They were clean. Nothing was on the threshold in the path of the beam. The stupid thing just wouldn't work. I hit the button on the wall. Jerk-jerk-shudder-blink. Then nothing. Well, this is just peachy, I thought. I was dressed to go out and wasn't in the mood to drag out the stepladder and diagnose a cranky Sears garage door opener. (And, did I mention that the ceiling in the garage is almost ten feet tall? So it's WAAAAY up there.)

I'll deal with it later, I decided. I'll just unlatch the door from the traveler, lower it by hand, and lock it -- OH RATS! Why won't the garage door lock? The old wooden door had undergone some warping / shrinkage / sagging / whatever and now the lock bars won't align with the holes in the latch. A quick check revealed that the bars are guided at each side by a bracket attached to the door with two screws, one in a hole and the other in a slot. If I take out the screw in the hole, I can slide the bracket on the slotted screw until the bar will align with the latch. A quick trip to the tool box for a screwdriver, and the door is locked. Finally, I'm on my way.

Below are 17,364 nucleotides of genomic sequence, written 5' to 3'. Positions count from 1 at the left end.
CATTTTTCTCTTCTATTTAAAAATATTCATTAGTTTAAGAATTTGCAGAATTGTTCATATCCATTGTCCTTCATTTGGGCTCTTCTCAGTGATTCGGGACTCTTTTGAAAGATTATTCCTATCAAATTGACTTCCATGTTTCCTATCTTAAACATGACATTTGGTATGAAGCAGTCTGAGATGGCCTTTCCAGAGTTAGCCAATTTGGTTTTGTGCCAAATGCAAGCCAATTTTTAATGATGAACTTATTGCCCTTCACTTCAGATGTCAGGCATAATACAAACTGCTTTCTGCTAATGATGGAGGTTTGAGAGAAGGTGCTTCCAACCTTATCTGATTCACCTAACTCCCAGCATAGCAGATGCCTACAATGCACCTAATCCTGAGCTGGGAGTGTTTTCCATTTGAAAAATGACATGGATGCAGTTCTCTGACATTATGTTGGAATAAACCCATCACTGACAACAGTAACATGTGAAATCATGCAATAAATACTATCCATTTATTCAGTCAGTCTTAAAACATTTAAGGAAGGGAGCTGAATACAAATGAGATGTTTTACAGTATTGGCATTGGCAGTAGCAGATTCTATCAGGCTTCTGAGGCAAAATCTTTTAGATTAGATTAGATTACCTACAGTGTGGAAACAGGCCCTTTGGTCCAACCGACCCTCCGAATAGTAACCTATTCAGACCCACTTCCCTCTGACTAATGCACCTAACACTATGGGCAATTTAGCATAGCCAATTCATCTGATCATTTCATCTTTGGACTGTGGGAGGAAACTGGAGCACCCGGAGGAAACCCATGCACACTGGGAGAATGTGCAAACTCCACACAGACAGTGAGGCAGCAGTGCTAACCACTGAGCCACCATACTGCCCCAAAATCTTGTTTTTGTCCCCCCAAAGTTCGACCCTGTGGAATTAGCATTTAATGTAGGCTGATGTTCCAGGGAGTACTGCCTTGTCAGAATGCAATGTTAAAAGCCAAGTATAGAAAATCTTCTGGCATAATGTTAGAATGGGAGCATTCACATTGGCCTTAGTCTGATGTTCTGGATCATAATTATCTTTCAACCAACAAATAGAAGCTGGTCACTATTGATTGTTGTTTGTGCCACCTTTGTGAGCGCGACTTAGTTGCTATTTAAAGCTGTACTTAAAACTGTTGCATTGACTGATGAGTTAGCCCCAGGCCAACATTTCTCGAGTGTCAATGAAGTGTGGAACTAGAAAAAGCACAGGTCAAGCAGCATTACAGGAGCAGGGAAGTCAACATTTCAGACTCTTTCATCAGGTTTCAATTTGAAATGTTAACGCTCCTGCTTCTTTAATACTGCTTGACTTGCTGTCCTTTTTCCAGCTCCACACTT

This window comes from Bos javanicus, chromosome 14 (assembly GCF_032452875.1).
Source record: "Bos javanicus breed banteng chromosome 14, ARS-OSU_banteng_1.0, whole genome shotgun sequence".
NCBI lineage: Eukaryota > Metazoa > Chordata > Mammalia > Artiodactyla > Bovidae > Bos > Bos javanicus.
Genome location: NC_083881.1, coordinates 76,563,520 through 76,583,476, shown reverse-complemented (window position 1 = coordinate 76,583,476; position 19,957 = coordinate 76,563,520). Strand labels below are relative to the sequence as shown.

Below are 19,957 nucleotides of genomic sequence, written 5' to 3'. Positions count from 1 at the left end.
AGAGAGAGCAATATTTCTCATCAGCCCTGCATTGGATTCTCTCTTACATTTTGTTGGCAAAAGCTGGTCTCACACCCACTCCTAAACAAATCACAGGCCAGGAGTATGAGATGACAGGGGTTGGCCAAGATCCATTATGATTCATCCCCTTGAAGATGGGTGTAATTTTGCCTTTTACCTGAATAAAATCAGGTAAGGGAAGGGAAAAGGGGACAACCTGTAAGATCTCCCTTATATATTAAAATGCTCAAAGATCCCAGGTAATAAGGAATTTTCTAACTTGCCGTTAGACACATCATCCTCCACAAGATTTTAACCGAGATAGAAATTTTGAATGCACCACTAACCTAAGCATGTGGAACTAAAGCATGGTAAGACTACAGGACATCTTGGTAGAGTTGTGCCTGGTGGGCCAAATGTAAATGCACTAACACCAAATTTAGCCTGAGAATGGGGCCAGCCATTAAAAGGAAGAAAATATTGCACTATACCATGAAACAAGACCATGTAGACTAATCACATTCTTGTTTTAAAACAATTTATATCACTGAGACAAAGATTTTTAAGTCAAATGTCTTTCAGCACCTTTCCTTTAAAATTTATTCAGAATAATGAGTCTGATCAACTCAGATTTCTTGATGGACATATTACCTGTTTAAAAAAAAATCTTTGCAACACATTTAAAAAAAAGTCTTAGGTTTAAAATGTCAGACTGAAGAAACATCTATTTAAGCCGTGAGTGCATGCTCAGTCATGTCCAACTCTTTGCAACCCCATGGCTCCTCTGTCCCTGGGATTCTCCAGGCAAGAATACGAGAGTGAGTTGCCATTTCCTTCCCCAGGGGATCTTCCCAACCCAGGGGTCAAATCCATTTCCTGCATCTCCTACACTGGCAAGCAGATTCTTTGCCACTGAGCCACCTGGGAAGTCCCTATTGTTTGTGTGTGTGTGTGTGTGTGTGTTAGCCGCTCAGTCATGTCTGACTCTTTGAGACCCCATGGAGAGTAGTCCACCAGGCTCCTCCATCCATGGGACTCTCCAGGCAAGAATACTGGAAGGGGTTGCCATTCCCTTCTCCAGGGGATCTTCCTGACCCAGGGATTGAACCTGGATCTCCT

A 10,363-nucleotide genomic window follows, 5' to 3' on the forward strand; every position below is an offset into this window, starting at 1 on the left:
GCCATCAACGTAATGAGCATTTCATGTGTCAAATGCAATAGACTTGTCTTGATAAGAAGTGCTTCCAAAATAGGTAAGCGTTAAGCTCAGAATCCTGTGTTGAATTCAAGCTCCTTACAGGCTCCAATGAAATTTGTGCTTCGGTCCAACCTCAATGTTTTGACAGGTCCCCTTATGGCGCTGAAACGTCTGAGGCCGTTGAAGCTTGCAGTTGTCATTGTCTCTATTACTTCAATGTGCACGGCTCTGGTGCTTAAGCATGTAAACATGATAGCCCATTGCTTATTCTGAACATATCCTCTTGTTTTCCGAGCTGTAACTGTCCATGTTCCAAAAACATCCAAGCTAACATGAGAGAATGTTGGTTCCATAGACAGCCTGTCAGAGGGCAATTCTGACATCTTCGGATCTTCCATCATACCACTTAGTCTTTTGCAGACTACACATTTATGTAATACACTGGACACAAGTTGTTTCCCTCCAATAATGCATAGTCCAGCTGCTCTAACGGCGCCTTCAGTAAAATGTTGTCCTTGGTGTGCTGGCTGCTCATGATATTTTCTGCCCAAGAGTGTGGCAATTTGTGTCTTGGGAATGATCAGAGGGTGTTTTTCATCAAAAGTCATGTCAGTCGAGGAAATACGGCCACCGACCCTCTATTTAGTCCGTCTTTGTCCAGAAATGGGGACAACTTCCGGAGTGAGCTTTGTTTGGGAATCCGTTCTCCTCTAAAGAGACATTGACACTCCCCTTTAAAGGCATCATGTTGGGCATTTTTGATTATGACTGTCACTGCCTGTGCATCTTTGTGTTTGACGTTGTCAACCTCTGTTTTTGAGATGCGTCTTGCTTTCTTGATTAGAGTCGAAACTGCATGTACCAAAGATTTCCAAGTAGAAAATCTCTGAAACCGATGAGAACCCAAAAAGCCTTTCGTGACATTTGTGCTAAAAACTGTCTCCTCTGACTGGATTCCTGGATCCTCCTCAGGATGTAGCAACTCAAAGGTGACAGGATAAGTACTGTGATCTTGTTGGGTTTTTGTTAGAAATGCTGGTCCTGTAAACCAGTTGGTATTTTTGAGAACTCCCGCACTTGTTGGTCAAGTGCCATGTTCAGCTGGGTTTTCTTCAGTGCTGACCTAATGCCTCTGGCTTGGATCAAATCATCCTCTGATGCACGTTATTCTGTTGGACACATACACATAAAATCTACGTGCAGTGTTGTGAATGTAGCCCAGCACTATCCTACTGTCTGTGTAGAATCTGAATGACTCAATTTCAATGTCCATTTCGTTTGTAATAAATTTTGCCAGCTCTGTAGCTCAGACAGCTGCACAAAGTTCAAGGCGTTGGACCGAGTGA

Two hours of TREMENDOUSLY HORRIBLE traffic later, I returned home. So much for subsided road madness. Time to dig out my work clothes and tackle the garage door opener. I cleaned, I lubricated, I dusted, I poked and prodded. Nothing. Jerk-jerk-shudder-blink. This opener is DOA. I decided to at least fix the lock properly, so I got the drill and reinstalled the screws into the guide brackets on each side.

I stared malevolently at the frozen traveler on the overhead bar and pecked petulantly at the control button. Didn't help, just made me feel better. Well, at least the door was disconnected and locked. I could use the side door to go in and out, and leave the car in the driveway until Sears sent a repairman. . .